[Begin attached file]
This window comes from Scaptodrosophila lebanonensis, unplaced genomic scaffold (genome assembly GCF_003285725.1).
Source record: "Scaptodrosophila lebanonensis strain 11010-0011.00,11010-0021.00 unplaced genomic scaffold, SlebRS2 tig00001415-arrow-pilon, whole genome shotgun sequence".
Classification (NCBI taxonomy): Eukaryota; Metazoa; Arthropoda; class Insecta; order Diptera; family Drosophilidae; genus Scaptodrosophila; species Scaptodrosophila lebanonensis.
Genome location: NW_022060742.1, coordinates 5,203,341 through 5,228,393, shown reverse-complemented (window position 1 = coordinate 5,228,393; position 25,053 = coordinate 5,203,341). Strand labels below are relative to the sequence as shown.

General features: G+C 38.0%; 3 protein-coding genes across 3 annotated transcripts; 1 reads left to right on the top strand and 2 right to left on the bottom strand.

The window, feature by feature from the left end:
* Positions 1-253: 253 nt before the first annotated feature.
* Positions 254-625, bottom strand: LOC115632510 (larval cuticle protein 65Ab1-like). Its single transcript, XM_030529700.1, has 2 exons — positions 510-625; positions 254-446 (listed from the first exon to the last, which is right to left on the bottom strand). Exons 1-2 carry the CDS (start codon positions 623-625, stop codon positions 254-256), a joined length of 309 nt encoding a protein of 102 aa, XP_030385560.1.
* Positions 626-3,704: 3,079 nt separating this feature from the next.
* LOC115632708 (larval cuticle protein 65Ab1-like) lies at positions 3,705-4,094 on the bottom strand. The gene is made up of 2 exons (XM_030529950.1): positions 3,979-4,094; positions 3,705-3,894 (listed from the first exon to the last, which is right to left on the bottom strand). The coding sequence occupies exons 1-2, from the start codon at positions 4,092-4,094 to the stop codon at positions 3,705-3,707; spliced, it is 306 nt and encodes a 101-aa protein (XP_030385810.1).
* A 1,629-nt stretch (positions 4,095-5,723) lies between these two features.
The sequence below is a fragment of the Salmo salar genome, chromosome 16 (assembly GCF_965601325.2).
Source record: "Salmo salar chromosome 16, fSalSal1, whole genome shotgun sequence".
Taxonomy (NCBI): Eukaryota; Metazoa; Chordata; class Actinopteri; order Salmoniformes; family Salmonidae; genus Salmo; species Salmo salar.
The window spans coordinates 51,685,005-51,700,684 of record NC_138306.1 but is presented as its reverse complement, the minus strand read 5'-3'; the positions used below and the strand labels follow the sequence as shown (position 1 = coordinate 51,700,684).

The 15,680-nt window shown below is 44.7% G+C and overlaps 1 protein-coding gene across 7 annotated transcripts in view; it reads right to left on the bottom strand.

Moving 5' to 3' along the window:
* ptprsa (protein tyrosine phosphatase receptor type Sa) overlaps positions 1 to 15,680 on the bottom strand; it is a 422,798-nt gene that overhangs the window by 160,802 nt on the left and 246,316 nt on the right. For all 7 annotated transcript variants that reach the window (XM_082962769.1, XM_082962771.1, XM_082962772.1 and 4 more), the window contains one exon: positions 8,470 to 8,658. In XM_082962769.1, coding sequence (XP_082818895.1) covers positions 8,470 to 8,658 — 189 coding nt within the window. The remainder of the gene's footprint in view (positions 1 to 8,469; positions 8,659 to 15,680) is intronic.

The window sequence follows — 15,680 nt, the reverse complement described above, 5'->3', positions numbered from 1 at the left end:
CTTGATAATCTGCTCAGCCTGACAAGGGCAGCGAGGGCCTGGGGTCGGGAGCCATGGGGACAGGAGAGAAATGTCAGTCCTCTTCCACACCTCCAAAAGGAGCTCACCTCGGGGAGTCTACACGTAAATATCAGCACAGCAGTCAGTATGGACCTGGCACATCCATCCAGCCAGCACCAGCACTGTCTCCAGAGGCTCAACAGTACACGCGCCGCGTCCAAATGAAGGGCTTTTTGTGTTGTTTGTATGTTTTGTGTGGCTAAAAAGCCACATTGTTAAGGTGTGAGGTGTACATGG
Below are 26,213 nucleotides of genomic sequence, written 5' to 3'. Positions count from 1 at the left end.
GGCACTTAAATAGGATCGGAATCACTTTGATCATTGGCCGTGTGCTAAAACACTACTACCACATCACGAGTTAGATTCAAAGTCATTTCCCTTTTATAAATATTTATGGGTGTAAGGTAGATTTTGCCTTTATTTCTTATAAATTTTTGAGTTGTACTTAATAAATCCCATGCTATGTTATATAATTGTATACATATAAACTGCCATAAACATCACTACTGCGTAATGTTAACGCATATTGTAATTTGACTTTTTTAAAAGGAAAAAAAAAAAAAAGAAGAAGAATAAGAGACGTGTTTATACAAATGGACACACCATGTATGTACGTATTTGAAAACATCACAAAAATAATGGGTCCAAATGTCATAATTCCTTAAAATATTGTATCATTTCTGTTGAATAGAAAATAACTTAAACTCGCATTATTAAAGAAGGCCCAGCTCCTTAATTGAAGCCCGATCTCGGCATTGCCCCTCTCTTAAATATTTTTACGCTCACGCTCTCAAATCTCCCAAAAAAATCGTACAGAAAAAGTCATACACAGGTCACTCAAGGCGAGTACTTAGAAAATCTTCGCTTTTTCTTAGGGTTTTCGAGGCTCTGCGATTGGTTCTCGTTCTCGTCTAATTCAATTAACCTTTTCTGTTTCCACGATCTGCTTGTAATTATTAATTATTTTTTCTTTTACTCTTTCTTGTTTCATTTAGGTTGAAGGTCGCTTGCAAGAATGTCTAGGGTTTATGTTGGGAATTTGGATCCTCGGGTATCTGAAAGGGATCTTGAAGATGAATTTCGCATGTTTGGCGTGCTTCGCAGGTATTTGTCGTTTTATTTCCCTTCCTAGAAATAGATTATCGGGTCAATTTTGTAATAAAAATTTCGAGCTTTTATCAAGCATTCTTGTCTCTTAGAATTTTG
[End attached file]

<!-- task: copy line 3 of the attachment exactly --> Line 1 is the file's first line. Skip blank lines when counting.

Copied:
Classification (NCBI taxonomy): Eukaryota; Metazoa; Arthropoda; class Insecta; order Diptera; family Drosophilidae; genus Scaptodrosophila; species Scaptodrosophila lebanonensis.